Discover more from Steady Beats | Matt Tillotson
The Mix Tape, Vol. 7
A good friend lost a parent this week, and it was another reminder that time is finite—and passing quickly—for all of us.
So, carpe diem. Onto Volume 7.
Alcohol tourism, hurray!
Northern Michigan has a thriving wine tourism scene: the Traverse City area alone has more than 40 wineries.
So as part of our visit to the Michigan motherland, we plotted an alcohol touring day (because alcohol tourism is the best tourism) which included a couple of wineries and a tour of local whiskey maker Traverse City Whiskey Company.
First, the wineries.
Our initial stop was at Bonobo, located on a finger-like strip of land called the Old Mission Peninsula that juts up into Grand Traverse Bay on Lake Michigan.
(SIDE NOTE: My discernment in wine-related matters is limited. If it’s red and not too sweet, I’m probably good. Most of the red I drink these days comes out of a box. So you won’t be getting deep wine reviews here.)
The views at Bonobo are insane:
Eat your heart out, Napa.
It was a little hazy and smoky on this day. Apparently Canada was on fire, and lacked the international decorum to keep its maple leaf incineration to itself.
Anyway, the wine and the food were excellent, and my Cabernet/merlot house blend went great with crab cakes and pulled pork tacos:
Bonobo is owned by Todd and Carter Oosterhouse, the latter of which was a carpenter/personality on the show Trading Spaces, way back before we knew a reality TV host could become president.
The second stop was just down the road at Peninsula Cellars Winery, which is located inside a schoolhouse built in 1890—because there’s no better place to drink than at school.
(This photo is from the company website, and I’m wondering why the schoolhouse is obscured by a large black vehicle. Just to let us know the company van is a Benz?)
Peninsula Cellars had a super-friendly staff and offered a five-flight wine tasting for $5, or 1/3 the price of your grande triple-whipped cinnamon pineapple soy latte espresso at Starbucks. Quite a deal. I hit the first five reds on the list:
They were all “very good” (remember my super-elite wine palate) but the Pinot Noir, which was extremely dry, surprised me by being my favorite.
Peninsula Cellars also offers fresh root beer, which was incredible.
From there, we slogged through tourist traffic and endless construction to reach the Traverse City Whiskey Company Production Facility Tour, which I dare you to say five times fast after sampling their products.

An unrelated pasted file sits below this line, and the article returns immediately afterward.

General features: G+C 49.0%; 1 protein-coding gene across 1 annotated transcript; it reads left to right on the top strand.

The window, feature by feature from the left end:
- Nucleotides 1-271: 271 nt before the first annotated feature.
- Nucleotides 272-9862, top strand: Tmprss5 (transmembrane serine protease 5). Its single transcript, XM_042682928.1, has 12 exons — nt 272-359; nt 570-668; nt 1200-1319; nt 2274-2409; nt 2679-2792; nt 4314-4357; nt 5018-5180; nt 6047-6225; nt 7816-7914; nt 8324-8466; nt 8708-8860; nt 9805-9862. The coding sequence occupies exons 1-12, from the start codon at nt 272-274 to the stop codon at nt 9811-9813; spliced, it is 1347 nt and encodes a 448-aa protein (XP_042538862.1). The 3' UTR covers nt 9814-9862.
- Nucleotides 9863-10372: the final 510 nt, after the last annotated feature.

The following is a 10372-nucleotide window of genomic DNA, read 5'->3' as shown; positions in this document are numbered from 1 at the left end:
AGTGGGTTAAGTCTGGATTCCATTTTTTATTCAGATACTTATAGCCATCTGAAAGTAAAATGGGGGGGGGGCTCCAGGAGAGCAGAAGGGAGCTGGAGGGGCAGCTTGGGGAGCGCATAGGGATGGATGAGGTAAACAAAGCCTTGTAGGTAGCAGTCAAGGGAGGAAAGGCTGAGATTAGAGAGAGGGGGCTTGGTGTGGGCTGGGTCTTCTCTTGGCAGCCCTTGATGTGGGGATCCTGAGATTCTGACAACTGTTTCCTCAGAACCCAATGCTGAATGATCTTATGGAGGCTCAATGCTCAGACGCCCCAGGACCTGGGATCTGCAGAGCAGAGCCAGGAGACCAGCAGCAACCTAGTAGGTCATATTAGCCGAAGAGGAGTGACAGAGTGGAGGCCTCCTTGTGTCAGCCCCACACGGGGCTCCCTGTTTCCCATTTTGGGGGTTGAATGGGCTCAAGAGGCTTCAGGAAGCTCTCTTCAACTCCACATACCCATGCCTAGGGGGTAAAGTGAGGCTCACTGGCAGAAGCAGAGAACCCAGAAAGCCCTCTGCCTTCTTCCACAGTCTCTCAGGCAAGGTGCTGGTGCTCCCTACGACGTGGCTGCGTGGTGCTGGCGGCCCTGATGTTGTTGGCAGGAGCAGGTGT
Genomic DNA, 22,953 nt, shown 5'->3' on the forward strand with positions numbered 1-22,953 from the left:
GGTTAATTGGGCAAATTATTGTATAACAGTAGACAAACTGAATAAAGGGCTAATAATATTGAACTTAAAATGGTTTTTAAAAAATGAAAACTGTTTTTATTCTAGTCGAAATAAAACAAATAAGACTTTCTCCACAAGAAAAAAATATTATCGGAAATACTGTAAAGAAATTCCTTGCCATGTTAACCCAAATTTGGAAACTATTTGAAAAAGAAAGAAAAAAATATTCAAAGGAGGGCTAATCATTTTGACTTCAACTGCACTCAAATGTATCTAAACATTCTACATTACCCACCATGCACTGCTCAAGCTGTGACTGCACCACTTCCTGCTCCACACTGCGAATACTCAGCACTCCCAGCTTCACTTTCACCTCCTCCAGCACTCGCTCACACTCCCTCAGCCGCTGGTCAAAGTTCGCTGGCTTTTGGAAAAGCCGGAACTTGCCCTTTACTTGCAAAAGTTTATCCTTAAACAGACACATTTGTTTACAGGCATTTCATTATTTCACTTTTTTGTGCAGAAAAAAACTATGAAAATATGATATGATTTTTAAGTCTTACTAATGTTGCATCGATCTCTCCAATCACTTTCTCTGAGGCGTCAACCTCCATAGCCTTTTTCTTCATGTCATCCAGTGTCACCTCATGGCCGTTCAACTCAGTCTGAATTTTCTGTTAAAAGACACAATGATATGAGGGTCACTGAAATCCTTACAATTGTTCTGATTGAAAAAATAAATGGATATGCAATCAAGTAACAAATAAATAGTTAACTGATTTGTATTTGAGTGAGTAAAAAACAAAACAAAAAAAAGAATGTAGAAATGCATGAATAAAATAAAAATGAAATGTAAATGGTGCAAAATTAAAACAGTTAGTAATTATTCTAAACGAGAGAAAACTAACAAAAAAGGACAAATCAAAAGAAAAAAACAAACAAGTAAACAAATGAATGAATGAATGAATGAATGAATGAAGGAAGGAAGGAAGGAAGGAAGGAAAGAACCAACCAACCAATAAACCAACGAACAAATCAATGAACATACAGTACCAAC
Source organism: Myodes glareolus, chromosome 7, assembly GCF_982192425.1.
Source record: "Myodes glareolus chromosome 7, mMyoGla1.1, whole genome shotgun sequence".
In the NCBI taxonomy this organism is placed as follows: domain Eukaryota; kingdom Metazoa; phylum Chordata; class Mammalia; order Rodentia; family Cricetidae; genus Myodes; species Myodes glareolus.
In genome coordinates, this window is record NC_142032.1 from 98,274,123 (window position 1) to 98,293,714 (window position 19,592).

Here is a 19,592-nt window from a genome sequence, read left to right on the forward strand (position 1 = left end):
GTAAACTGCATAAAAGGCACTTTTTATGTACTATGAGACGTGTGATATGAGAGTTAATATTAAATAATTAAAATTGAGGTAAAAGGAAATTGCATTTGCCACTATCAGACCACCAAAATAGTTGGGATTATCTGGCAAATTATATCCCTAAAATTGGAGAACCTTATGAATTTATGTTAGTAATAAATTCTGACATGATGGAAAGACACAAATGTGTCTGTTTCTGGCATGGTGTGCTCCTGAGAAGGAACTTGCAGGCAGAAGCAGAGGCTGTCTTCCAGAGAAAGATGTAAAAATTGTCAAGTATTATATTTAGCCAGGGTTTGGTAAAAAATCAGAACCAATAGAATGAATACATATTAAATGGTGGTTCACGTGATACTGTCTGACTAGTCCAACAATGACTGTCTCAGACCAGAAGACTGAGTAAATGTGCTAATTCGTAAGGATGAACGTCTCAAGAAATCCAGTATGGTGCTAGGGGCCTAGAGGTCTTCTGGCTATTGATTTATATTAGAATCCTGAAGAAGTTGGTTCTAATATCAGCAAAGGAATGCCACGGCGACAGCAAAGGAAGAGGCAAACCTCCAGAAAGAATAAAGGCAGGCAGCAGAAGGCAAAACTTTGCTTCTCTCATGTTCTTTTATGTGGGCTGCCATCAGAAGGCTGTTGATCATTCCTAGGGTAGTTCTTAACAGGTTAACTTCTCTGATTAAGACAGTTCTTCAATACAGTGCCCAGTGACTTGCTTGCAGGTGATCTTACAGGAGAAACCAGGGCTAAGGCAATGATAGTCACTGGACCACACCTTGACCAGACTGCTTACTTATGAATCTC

Our friendly and knowledgeable guide was named Tim.
(At least I think his name was Tim. Things got a bit hazy, and it wasn’t because of the Canadian smoke.)
As Maybe-Tim introduced us to the company and its products, he allowed us to simply point at a bottle and he would pour us some to taste, which was a glorious and rewarding power trip.
We learned many things during this portion of the tour, and I astutely took no notes because I was too busy pointing at whiskey.
I do remember this, though: whiskey comes in different types, like Rye and Bourbon. And in order to be called bourbon, a whiskey must follow the ABCs:
Aged in oak Barrels
Made with at least 51% Corn
The oak barrels used to store whiskey are charred inside and look like this:
Charring deepens the color of the whiskey, and burning the wood adds sweet or honey flavors to the whiskey by releasing sugars held in the oak. The ash also helps clear out some of the harsher elements in the whiskey, smoothing out the flavor.
(Of course, all the ash itself is filtered out later on.)
After our intro and sampling, we gripped the handrails and slowly made our way downstairs to see how the magic was made.
Here Guide-Who-I-Think-Was-Tim shows us the room where the whiskey ages:
This room smells amazing.
Oak barrels can only be used once, after which they are sent to Scotland and used to house scotch as it ages. This turns whiskey makers into stand-up comedians as they make jokes about how Scotch is just leftover whiskey byproduct, or how Scotch makers use whiskey makers’ garbage to create its flavor, etc.
(Whiskey humor doesn’t seem to age as well as the whiskey itself.)
These bottles show the color of whiskey as it ages at one, two, three, five, and thirteen years in the oak barrel, and may also represent the shade of your liver depending on your consumption habits:
The company itself is doing great, and preparing to move into a much larger facility next year. It’s product can now be found in 30 states, including the traditional whiskey bourbon homes of Tennessee and Kentucky, a northern invasion with the potential to spark a new civil war.
Importantly, Traverse City Whiskey Company was founded by three Michigan State Spartans back in 2011. So Go Green, Go White(skey), and now I’m ready to drink more of what they’re selling.
As always, thanks for reading!